Blind Boys of Alabama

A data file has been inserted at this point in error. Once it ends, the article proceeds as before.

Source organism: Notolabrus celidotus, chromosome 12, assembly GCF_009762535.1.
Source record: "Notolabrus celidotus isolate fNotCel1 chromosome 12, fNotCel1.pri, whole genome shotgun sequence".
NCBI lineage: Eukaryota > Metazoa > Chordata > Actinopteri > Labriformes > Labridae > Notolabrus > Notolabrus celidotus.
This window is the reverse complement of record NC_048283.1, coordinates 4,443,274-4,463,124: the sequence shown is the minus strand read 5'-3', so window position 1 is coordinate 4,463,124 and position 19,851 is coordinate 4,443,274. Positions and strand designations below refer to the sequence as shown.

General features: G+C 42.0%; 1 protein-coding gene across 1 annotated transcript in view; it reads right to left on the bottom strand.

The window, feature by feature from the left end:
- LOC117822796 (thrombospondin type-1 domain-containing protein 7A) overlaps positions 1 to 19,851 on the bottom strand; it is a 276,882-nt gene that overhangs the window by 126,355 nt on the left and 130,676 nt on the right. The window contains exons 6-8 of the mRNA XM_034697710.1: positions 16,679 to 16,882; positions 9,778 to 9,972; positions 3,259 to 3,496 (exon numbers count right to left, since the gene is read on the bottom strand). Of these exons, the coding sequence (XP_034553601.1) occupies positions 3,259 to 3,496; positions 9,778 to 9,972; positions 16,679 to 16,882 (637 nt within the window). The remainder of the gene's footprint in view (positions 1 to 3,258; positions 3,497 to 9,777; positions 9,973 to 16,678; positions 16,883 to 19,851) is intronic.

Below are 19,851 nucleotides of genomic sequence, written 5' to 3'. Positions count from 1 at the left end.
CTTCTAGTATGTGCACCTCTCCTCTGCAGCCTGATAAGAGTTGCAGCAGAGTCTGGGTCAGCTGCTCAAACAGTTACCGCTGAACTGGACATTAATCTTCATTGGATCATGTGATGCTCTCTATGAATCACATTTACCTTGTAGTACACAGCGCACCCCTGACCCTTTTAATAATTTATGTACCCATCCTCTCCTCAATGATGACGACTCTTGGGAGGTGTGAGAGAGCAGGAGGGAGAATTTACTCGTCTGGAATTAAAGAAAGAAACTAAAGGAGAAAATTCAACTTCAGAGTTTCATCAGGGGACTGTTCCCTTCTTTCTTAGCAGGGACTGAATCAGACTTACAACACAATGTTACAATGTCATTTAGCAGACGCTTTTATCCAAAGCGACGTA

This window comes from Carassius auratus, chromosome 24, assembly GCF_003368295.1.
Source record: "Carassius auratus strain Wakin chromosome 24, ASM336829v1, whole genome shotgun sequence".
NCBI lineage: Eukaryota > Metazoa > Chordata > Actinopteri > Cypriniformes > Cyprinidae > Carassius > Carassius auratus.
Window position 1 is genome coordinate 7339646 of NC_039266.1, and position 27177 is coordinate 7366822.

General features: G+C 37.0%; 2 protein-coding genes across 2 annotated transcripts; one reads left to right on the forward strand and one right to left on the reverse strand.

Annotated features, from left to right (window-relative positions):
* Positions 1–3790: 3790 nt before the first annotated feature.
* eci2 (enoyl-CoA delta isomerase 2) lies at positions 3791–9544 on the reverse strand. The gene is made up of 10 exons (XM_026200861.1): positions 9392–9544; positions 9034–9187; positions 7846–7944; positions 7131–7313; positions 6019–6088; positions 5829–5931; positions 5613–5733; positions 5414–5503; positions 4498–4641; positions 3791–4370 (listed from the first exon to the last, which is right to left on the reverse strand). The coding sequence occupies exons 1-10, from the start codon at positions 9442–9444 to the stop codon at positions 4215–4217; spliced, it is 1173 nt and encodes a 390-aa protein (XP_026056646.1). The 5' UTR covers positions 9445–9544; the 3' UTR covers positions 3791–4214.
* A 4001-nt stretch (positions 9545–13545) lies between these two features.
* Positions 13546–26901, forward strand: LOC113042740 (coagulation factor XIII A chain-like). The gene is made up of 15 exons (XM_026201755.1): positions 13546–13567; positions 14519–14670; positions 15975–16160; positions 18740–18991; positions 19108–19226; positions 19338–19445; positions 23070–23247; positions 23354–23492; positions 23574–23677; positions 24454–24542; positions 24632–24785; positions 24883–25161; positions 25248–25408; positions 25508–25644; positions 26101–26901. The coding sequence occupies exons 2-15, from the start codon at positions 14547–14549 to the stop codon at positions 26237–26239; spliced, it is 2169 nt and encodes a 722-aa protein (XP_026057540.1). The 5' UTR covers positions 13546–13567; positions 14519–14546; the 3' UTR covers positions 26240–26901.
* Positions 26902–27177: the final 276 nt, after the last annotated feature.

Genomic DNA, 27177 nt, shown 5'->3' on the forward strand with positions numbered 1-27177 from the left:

Maybe the greatest gospel group ever assembled, the Blind Boys of Alabama have a list of awards and honors that would take up more space than allotted here. Formed in 1939, the group has done a command performance at the White House, sharing the bill with Bob Dylan. In recent years, they've become one of the darlings of the Americana Music Association and won so many Grammys, they're probably bored with the whole thing. Unlike many of the important gospel groups, the Blind Boys embrace secular music and have worked with people like late soul music giant Solomon Burke and Nashville über-producer Buddy Miller on a wide range of projects. After 71 years, Jimmy Carter is the only original member still working full time with the group, although Clarence Fountain tours occasionally, depending on his health. But the Blind Boys have never been about any particular member — they are a collective and a movement, no matter who's in the lineup. The group is currently touring in support of its latest recording, Take The High Road. Reports from their gigs in Nashville and New York City indicate that the Boys are just as awe-inspiring as they have ever been. This will be American music performed at its highest level.
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